When my favorite writer stopped writing, I decided to save all his articles, lest he delete them. I knew I could save them one by one in Evernote, but since he had published over 100 pieces, I thought there might be a way to avoid this tedium.
I asked a developer friend for help, and he referred me to another mutual friend of ours. I messaged that friend on Slack but didn’t get a response. A week later, I emailed him. A few more days went by, but then, he responded.
My friend suggested two scraping tools for the job. I started comparing their features and pricing. As it turned out, one tool would limit exports on a free trial, so I went with the other one. I downloaded it, installed it, and made an account.
The tool was pretty technical, so it took a while to grasp the basics. Eventually, I got it to load my favorite author’s index page, where all his stories were linked. Then, however, the tool required making complex workflows, and to top it all off, it only seemed to export to CSV, not PDF.
At this point, I finally decided the juice was no longer worth the squeeze. I sat down after lunch, sipped some coffee, cranked up the music, and went to work. One by one, I opened each article in a new tab, clicked the Evernote Web Clipper, chose the right output settings, and saved it.
Some pages took forever to load. Chrome groaned under the pressure. Evernote kept changing its settings, so I had to fiddle with them each time. After about an hour, however, I made it. There it was: My favorite author’s entire essay collection, preserved for future readings.
All in all, saving 100+ articles by hand was boring, tedious, and eye-roll inducing. I felt grumpy, annoyed, and frustrated at times. In short, it was exactly what you’d expect it to be. It was also, however, the 100% right thing to do — the shortest path to results, and thus the quickest way to satisfaction.
“Work smarter, not harder!” It’s a piece of advice cited like gospel in meetings, speeches, and job interviews. But how much time do you spend trying to out-smart the work? Isn’t thinking the hardest work of all? Thinking a lot without meaningful breakthroughs — there’s hardly a faster way to exhaustion.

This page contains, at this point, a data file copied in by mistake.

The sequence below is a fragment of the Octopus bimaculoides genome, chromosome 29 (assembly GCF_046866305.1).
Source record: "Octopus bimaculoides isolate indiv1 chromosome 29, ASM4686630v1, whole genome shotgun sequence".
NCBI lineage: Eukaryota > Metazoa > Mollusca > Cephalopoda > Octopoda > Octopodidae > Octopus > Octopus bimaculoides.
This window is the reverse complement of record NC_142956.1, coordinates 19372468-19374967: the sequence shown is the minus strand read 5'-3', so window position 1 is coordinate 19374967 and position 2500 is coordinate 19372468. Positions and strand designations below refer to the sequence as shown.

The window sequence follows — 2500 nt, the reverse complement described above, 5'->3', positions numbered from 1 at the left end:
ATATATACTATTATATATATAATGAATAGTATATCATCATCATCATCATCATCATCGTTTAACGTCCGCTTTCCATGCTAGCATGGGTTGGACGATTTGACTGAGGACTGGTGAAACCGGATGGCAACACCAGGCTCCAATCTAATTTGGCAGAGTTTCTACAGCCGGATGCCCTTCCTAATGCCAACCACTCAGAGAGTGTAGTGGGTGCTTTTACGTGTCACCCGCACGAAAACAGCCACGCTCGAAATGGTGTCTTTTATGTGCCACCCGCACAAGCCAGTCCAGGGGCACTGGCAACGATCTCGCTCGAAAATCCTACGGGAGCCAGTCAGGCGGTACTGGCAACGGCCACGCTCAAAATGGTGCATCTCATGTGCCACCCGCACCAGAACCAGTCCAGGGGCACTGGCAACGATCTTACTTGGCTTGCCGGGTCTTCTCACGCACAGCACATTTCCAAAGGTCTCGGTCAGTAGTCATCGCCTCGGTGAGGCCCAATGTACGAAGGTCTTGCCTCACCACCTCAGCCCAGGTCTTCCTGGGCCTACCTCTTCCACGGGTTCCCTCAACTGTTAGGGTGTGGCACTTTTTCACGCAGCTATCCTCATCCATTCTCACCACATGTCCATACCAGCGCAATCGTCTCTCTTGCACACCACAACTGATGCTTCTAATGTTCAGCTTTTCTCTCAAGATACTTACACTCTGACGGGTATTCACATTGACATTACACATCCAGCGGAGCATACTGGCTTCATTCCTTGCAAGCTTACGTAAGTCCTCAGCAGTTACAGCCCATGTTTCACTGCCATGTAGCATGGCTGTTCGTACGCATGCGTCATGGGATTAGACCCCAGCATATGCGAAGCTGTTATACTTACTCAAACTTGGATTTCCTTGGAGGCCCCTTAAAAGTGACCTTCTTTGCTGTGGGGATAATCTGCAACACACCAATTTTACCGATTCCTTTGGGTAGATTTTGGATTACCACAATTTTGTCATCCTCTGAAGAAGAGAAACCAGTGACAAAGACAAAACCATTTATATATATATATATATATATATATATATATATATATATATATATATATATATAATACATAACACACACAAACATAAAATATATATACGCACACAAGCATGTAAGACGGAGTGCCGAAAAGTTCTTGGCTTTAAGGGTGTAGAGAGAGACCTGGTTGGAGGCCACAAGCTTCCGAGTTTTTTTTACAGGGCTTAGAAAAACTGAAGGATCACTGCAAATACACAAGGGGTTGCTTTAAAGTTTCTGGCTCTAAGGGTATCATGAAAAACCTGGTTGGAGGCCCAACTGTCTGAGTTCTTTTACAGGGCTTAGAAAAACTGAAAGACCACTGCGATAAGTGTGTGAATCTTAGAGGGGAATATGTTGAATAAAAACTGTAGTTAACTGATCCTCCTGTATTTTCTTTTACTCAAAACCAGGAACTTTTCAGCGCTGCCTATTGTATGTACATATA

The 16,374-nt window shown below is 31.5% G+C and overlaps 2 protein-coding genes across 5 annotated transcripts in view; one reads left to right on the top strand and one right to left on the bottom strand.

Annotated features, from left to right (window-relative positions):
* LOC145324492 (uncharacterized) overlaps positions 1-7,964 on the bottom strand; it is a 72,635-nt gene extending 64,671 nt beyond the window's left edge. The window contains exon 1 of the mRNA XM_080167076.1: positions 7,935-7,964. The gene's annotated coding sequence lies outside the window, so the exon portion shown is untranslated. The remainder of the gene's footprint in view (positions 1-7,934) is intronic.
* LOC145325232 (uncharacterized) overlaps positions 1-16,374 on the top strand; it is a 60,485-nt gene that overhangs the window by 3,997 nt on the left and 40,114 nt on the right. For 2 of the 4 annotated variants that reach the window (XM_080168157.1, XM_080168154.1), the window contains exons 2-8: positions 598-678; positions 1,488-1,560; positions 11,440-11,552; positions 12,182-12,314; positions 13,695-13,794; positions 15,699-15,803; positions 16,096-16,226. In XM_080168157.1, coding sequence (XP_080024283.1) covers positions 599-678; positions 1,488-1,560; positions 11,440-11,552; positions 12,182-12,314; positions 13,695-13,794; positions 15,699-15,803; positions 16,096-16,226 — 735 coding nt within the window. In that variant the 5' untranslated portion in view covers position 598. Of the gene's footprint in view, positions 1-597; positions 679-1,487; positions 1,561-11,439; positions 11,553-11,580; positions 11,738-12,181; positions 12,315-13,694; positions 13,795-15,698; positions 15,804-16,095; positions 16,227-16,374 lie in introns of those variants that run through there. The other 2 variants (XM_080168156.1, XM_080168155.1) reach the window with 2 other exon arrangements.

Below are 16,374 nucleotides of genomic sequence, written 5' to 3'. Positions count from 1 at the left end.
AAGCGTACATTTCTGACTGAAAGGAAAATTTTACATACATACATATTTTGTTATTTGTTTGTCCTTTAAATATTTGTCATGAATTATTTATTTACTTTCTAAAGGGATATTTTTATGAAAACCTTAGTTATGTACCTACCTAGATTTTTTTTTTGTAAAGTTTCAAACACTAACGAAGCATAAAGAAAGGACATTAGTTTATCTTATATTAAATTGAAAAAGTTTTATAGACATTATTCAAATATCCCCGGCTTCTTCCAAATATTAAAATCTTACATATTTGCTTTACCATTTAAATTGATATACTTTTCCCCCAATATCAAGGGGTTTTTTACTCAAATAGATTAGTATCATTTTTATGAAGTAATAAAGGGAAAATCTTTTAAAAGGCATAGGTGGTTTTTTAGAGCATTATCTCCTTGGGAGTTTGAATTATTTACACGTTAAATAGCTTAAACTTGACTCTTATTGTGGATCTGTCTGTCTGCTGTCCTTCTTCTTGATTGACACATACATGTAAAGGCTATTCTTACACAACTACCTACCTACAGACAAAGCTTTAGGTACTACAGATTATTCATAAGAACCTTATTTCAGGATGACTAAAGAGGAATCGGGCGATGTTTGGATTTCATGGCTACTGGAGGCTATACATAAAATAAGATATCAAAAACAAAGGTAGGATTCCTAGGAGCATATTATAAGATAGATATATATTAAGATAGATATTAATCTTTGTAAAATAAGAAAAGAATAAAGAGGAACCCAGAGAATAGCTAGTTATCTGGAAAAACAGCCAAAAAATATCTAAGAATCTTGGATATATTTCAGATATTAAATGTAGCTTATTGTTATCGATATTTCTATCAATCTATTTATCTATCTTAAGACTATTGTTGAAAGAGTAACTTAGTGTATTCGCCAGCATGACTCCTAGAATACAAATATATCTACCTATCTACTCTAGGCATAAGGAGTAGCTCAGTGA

Sometimes, it’s better to admit you’re not that good at it. Sometimes, the work is easier than the workaround.
“The long way is the shortcut,” says entrepreneur and author Seth Godin. When it comes to strategy, that’s easy-to-take advice. Of course you shouldn’t rush your novel, launch your business without a plan, or sell out your audience for a quick buck.
But what about tactics? What about the everyday chores life asks us to grind through? Here, we resist the high road for its seeming length when, often, it is not just the ethically sound but actually the shortest — albeit strenuous — path to success. That doesn’t make any sense.
This week, my year-long struggle with taxes came to a head: The government wants to see proper invoices, including names, addresses, and VAT charges. When you’re a German sole proprietor with strangers abroad buying your online courses based solely on an email address, however, that’s easier said than done.
I had spent months looking for a solution. I tried every accounting software, every table-formatting trick, and every bulk import tool I could find. In the end, what did it come down to? Me, sitting on a couch at WeWork, manually generating 400 invoices by hand to submit at the last minute — and you know what? Once I got started, it wasn’t that bad.
In fact, doing accounting — something I hate with a passion — the hard way, taught me several valuable lessons. For one, I learned that I can (still) focus on one task for five hours straight. For another, I realized that, despite hating it, I can take care of my books well enough for them to be presentable. Finally, and this is the big one, slicing through one tedious task gave me the courage to not shy away from another. I’m sure my article-saving stint had a similar, confidence-boosting effect.